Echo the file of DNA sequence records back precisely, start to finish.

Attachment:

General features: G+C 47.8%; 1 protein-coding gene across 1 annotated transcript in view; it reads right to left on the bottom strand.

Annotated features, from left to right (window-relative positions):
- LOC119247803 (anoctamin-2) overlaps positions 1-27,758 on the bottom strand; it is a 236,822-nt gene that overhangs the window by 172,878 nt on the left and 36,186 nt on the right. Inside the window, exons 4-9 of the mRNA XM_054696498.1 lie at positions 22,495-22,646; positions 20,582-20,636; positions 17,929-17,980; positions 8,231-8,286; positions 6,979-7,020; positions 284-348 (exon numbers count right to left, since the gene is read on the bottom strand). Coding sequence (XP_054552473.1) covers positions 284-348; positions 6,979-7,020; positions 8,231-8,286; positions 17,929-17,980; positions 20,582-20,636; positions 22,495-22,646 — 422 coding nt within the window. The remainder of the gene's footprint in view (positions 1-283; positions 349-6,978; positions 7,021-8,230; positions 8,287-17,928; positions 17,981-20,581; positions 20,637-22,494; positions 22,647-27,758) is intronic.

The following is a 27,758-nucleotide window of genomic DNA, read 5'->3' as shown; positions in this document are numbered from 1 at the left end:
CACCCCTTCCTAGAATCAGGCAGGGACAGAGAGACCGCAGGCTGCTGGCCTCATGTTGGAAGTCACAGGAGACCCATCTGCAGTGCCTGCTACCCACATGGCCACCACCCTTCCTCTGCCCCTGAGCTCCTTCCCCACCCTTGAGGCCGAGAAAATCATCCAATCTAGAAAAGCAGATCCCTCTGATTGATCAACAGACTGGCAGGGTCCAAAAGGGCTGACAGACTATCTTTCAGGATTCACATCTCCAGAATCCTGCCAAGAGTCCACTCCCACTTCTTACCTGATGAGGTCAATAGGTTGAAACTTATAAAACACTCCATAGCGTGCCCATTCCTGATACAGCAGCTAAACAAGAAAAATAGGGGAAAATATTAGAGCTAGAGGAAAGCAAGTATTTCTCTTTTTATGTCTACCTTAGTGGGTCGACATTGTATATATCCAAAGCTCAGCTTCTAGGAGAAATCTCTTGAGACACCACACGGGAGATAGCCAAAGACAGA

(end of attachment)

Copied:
General features: G+C 47.8%; 1 protein-coding gene across 1 annotated transcript in view; it reads right to left on the bottom strand.

Annotated features, from left to right (window-relative positions):
- LOC119247803 (anoctamin-2) overlaps positions 1-27,758 on the bottom strand; it is a 236,822-nt gene that overhangs the window by 172,878 nt on the left and 36,186 nt on the right. Inside the window, exons 4-9 of the mRNA XM_054696498.1 lie at positions 22,495-22,646; positions 20,582-20,636; positions 17,929-17,980; positions 8,231-8,286; positions 6,979-7,020; positions 284-348 (exon numbers count right to left, since the gene is read on the bottom strand). Coding sequence (XP_054552473.1) covers positions 284-348; positions 6,979-7,020; positions 8,231-8,286; positions 17,929-17,980; positions 20,582-20,636; positions 22,495-22,646 — 422 coding nt within the window. The remainder of the gene's footprint in view (positions 1-283; positions 349-6,978; positions 7,021-8,230; positions 8,287-17,928; positions 17,981-20,581; positions 20,637-22,494; positions 22,647-27,758) is intronic.

The following is a 27,758-nucleotide window of genomic DNA, read 5'->3' as shown; positions in this document are numbered from 1 at the left end:
CACCCCTTCCTAGAATCAGGCAGGGACAGAGAGACCGCAGGCTGCTGGCCTCATGTTGGAAGTCACAGGAGACCCATCTGCAGTGCCTGCTACCCACATGGCCACCACCCTTCCTCTGCCCCTGAGCTCCTTCCCCACCCTTGAGGCCGAGAAAATCATCCAATCTAGAAAAGCAGATCCCTCTGATTGATCAACAGACTGGCAGGGTCCAAAAGGGCTGACAGACTATCTTTCAGGATTCACATCTCCAGAATCCTGCCAAGAGTCCACTCCCACTTCTTACCTGATGAGGTCAATAGGTTGAAACTTATAAAACACTCCATAGCGTGCCCATTCCTGATACAGCAGCTAAACAAGAAAAATAGGGGAAAATATTAGAGCTAGAGGAAAGCAAGTATTTCTCTTTTTATGTCTACCTTAGTGGGTCGACATTGTATATATCCAAAGCTCAGCTTCTAGGAGAAATCTCTTGAGACACCACACGGGAGATAGCCAAAGACAGA